People with behaviour that challenges may repeatedly self-harm, damage their surroundings, or abuse others verbally or physically.
It is estimated that 10-15 per cent of people with learning disabilities display challenging behaviour such as self-injury and aggression.
All too often challenging behaviour is cited as a barrier to community inclusion for people with learning disabilities or autism, because it can interfere with family life, employment and education.
At Helping Hands, we know that challenging behaviour is invariably a learned response; it is a way for a person to control their environment when they cannot otherwise communicate their hopes, needs and fears.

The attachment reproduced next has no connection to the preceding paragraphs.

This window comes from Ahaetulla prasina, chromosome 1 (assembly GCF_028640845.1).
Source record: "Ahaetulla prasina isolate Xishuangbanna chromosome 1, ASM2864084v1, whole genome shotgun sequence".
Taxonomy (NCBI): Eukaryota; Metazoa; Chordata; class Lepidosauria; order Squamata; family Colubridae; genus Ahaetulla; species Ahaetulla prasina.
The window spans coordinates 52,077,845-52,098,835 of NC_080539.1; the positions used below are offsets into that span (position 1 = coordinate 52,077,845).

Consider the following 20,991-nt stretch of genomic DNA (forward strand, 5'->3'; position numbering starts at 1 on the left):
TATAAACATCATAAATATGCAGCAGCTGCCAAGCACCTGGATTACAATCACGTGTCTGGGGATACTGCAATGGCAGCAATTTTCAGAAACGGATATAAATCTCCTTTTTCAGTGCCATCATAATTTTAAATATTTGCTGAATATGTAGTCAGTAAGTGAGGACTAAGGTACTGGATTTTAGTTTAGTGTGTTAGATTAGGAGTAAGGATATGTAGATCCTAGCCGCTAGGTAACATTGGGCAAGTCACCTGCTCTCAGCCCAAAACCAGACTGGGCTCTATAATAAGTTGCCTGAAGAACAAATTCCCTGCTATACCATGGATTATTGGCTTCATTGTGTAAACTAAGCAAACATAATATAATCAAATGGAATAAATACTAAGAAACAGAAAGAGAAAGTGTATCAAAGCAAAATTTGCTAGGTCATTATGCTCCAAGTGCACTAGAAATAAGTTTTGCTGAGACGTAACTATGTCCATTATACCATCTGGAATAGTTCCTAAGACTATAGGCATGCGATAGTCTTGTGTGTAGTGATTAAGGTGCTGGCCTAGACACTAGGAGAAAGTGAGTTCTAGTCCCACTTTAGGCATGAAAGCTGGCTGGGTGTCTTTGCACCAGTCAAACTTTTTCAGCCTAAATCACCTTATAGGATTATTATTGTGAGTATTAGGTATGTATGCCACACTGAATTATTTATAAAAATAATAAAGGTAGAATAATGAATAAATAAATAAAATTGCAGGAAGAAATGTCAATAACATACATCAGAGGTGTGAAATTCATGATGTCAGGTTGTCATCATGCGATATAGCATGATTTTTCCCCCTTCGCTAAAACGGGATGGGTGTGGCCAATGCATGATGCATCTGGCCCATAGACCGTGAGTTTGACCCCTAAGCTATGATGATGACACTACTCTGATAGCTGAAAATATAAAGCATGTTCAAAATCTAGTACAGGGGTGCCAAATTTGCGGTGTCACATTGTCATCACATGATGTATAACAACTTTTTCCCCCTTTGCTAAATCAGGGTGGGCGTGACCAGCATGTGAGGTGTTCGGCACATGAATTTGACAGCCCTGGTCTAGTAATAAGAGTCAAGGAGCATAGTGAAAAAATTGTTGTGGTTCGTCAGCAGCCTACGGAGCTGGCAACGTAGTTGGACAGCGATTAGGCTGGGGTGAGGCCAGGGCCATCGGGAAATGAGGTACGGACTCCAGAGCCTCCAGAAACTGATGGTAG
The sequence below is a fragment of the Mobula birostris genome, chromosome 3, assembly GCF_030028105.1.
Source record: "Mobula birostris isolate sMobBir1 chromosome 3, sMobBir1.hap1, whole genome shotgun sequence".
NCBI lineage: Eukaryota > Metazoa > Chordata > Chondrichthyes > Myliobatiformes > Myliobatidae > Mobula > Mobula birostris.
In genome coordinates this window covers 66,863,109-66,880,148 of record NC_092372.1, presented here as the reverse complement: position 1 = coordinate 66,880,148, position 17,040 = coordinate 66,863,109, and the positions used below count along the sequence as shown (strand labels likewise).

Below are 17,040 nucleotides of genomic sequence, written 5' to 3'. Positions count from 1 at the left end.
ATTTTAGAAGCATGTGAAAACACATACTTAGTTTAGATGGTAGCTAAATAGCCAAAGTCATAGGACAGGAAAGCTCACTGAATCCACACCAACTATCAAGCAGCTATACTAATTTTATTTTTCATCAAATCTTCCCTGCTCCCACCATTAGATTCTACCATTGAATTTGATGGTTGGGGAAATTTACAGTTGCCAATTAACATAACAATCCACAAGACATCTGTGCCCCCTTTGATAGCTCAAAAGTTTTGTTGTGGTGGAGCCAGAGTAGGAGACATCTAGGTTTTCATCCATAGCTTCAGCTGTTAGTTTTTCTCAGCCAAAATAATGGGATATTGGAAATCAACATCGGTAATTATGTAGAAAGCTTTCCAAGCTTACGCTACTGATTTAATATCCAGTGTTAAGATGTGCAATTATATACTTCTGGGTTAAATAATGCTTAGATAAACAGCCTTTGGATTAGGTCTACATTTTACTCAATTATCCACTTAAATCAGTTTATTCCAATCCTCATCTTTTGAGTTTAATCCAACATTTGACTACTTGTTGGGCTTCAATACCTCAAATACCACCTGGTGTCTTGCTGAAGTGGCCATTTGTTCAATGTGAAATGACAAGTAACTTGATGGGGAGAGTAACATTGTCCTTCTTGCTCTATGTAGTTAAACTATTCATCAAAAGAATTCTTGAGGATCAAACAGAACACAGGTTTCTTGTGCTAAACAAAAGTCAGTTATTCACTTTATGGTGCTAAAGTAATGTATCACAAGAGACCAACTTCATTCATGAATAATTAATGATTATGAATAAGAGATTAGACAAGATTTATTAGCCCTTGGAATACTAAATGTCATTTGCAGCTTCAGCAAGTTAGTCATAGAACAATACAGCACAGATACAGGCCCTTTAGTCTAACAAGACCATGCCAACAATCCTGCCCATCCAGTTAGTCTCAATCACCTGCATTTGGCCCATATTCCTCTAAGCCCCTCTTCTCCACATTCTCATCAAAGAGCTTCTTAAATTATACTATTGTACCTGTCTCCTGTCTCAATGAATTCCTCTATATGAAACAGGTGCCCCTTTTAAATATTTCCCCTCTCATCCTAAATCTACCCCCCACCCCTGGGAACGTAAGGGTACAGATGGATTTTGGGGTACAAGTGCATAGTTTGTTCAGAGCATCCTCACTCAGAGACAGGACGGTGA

By helping individuals to make structured changes to their environment – for example their staff, housing, what they eat or wear or what they do – levels of challenging behaviour drop away.
We focus on reducing challenging behaviour and improving quality of life. Less challenging behaviour enables greater ambition. We have many examples of people whose support needs have dropped from multiple ratio staffing to just a few hours each week.
Those individuals have gained considerably more choice and control over their lives, enjoying an improved quality of life.